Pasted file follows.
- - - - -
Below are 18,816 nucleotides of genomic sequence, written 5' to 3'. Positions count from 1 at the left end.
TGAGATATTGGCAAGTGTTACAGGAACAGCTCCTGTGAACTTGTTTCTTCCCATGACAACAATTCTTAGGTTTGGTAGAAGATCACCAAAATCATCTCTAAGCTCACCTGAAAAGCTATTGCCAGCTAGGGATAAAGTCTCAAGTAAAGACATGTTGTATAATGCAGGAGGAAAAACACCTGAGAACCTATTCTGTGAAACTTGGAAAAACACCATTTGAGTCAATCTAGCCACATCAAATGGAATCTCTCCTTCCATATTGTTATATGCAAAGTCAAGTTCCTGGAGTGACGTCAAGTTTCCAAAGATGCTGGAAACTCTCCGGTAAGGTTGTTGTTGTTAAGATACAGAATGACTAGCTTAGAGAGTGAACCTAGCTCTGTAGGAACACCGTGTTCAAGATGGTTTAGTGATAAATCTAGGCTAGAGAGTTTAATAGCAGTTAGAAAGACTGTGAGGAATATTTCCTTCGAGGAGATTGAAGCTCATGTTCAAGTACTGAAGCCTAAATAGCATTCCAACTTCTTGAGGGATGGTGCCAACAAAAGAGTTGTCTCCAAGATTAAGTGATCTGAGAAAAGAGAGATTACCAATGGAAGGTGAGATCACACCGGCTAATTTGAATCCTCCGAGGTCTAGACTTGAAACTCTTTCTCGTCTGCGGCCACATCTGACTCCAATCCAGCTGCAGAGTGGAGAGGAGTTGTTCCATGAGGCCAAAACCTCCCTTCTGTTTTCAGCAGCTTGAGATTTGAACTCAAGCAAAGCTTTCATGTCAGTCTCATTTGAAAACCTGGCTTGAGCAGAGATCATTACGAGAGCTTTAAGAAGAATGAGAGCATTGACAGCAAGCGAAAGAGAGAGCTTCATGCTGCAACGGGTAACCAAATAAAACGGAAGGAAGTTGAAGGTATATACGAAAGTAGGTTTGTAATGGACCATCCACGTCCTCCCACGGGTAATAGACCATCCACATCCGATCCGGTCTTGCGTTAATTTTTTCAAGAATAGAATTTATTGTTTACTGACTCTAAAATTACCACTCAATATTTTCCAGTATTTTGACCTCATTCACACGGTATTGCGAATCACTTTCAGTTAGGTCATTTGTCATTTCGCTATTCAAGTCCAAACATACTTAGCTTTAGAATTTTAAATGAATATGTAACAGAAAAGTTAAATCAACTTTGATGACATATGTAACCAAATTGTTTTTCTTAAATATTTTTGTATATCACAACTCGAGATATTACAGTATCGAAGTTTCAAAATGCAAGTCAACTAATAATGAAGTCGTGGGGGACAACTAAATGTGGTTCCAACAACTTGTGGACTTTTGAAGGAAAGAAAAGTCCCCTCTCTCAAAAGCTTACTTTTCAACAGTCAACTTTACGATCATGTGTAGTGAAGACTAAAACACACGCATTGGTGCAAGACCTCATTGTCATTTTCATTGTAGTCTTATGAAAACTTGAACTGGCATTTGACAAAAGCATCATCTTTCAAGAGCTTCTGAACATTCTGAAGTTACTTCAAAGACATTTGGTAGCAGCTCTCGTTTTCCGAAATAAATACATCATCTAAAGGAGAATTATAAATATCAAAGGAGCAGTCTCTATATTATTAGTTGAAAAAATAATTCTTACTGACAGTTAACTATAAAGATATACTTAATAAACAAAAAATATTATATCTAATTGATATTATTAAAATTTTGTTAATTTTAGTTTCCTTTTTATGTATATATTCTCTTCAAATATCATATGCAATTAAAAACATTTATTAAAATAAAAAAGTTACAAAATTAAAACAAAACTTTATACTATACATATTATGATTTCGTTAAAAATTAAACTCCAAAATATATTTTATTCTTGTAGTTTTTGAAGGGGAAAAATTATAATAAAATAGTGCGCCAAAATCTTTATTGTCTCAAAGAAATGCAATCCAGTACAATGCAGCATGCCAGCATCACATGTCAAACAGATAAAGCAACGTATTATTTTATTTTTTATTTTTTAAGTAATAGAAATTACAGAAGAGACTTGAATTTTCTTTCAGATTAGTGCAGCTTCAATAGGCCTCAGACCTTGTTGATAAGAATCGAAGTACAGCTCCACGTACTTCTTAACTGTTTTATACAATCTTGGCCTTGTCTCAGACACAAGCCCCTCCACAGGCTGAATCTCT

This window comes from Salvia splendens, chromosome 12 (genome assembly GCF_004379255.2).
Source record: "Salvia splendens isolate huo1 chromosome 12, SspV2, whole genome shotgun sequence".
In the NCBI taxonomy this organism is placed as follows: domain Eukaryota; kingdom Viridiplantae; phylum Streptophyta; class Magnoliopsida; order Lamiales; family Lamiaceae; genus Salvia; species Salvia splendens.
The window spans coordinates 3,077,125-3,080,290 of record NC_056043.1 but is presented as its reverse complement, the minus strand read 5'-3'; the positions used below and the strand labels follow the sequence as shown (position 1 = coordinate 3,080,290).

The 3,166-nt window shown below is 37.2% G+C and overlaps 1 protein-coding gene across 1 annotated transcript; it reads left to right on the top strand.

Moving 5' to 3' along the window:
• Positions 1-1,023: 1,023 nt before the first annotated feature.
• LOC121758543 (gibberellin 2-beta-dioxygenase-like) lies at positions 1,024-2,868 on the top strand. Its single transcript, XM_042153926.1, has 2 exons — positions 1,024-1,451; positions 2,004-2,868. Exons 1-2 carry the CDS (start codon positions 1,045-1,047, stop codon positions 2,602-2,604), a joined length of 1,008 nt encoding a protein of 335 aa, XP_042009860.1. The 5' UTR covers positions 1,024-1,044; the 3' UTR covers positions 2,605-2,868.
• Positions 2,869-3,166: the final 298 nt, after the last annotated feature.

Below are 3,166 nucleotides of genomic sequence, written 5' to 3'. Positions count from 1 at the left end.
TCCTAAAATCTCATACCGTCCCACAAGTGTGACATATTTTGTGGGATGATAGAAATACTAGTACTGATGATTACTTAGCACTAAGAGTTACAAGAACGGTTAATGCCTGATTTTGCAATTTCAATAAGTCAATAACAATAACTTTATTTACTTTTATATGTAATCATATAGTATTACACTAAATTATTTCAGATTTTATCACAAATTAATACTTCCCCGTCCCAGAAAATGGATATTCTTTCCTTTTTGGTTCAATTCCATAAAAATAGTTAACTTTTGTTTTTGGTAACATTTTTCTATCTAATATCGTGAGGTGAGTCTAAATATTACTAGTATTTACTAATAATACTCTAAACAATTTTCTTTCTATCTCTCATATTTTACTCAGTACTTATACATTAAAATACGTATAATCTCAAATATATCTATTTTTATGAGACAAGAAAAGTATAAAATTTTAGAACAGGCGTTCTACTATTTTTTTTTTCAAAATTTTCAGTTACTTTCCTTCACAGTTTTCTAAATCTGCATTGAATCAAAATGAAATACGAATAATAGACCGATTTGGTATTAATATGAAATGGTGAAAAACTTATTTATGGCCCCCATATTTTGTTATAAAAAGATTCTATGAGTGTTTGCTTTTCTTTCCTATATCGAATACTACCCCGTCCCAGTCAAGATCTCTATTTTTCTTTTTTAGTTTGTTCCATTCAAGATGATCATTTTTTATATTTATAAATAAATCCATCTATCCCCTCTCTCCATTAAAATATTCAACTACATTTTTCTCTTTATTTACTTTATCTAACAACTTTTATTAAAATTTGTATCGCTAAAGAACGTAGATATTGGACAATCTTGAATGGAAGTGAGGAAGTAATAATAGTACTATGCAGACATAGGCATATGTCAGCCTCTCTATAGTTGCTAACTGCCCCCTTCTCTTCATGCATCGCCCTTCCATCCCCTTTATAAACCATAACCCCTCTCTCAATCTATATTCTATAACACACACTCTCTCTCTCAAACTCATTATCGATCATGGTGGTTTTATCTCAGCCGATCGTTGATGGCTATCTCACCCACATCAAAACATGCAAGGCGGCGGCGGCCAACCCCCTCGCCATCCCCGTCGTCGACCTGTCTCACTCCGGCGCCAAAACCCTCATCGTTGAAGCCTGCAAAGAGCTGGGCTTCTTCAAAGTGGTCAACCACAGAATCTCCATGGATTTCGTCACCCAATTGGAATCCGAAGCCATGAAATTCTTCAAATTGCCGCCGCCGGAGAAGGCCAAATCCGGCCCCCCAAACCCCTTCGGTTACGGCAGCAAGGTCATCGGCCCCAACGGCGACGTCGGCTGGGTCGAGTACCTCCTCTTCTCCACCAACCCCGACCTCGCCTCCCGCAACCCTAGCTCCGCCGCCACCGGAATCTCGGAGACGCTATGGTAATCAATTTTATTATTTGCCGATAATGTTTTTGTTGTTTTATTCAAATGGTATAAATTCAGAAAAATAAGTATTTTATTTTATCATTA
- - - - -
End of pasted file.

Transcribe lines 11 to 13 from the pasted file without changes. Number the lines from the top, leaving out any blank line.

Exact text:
• Positions 2,869-3,166: the final 298 nt, after the last annotated feature.

Below are 3,166 nucleotides of genomic sequence, written 5' to 3'. Positions count from 1 at the left end.
TCCTAAAATCTCATACCGTCCCACAAGTGTGACATATTTTGTGGGATGATAGAAATACTAGTACTGATGATTACTTAGCACTAAGAGTTACAAGAACGGTTAATGCCTGATTTTGCAATTTCAATAAGTCAATAACAATAACTTTATTTACTTTTATATGTAATCATATAGTATTACACTAAATTATTTCAGATTTTATCACAAATTAATACTTCCCCGTCCCAGAAAATGGATATTCTTTCCTTTTTGGTTCAATTCCATAAAAATAGTTAACTTTTGTTTTTGGTAACATTTTTCTATCTAATATCGTGAGGTGAGTCTAAATATTACTAGTATTTACTAATAATACTCTAAACAATTTTCTTTCTATCTCTCATATTTTACTCAGTACTTATACATTAAAATACGTATAATCTCAAATATATCTATTTTTATGAGACAAGAAAAGTATAAAATTTTAGAACAGGCGTTCTACTATTTTTTTTTTCAAAATTTTCAGTTACTTTCCTTCACAGTTTTCTAAATCTGCATTGAATCAAAATGAAATACGAATAATAGACCGATTTGGTATTAATATGAAATGGTGAAAAACTTATTTATGGCCCCCATATTTTGTTATAAAAAGATTCTATGAGTGTTTGCTTTTCTTTCCTATATCGAATACTACCCCGTCCCAGTCAAGATCTCTATTTTTCTTTTTTAGTTTGTTCCATTCAAGATGATCATTTTTTATATTTATAAATAAATCCATCTATCCCCTCTCTCCATTAAAATATTCAACTACATTTTTCTCTTTATTTACTTTATCTAACAACTTTTATTAAAATTTGTATCGCTAAAGAACGTAGATATTGGACAATCTTGAATGGAAGTGAGGAAGTAATAATAGTACTATGCAGACATAGGCATATGTCAGCCTCTCTATAGTTGCTAACTGCCCCCTTCTCTTCATGCATCGCCCTTCCATCCCCTTTATAAACCATAACCCCTCTCTCAATCTATATTCTATAACACACACTCTCTCTCTCAAACTCATTATCGATCATGGTGGTTTTATCTCAGCCGATCGTTGATGGCTATCTCACCCACATCAAAACATGCAAGGCGGCGGCGGCCAACCCCCTCGCCATCCCCGTCGTCGACCTGTCTCACTCCGGCGCCAAAACCCTCATCGTTGAAGCCTGCAAAGAGCTGGGCTTCTTCAAAGTGGTCAACCACAGAATCTCCATGGATTTCGTCACCCAATTGGAATCCGAAGCCATGAAATTCTTCAAATTGCCGCCGCCGGAGAAGGCCAAATCCGGCCCCCCAAACCCCTTCGGTTACGGCAGCAAGGTCATCGGCCCCAACGGCGACGTCGGCTGGGTCGAGTACCTCCTCTTCTCCACCAACCCCGACCTCGCCTCCCGCAACCCTAGCTCCGCCGCCACCGGAATCTCGGAGACGCTATGGTAATCAATTTTATTATTTGCCGATAATGTTTTTGTTGTTTTATTCAAATGGTATAAATTCAGAAAAATAAGTATTTTATTTTATCATTA